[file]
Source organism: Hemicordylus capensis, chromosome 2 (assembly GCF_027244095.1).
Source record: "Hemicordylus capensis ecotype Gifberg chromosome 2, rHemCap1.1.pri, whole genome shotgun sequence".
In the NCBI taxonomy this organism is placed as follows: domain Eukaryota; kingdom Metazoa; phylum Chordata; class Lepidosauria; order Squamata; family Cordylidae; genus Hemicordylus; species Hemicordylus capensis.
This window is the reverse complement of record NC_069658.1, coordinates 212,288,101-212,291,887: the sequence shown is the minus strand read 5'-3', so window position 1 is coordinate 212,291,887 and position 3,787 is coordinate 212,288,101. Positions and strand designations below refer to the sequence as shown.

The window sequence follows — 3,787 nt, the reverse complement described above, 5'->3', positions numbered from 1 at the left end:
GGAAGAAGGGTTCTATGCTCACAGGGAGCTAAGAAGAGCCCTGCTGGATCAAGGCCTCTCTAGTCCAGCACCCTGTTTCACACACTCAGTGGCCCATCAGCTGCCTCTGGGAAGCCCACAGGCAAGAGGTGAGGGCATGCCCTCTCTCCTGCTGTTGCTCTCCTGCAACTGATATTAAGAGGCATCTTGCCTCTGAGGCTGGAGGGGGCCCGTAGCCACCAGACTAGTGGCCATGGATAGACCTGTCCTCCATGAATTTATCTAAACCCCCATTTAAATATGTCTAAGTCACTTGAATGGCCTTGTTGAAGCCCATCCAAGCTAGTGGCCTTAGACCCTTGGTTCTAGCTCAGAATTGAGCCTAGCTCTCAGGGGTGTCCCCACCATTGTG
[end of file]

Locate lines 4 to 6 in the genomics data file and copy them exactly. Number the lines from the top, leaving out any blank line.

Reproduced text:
This window is the reverse complement of record NC_069658.1, coordinates 212,288,101-212,291,887: the sequence shown is the minus strand read 5'-3', so window position 1 is coordinate 212,291,887 and position 3,787 is coordinate 212,288,101. Positions and strand designations below refer to the sequence as shown.

The window sequence follows — 3,787 nt, the reverse complement described above, 5'->3', positions numbered from 1 at the left end:
GGAAGAAGGGTTCTATGCTCACAGGGAGCTAAGAAGAGCCCTGCTGGATCAAGGCCTCTCTAGTCCAGCACCCTGTTTCACACACTCAGTGGCCCATCAGCTGCCTCTGGGAAGCCCACAGGCAAGAGGTGAGGGCATGCCCTCTCTCCTGCTGTTGCTCTCCTGCAACTGATATTAAGAGGCATCTTGCCTCTGAGGCTGGAGGGGGCCCGTAGCCACCAGACTAGTGGCCATGGATAGACCTGTCCTCCATGAATTTATCTAAACCCCCATTTAAATATGTCTAAGTCACTTGAATGGCCTTGTTGAAGCCCATCCAAGCTAGTGGCCTTAGACCCTTGGTTCTAGCTCAGAATTGAGCCTAGCTCTCAGGGGTGTCCCCACCATTGTG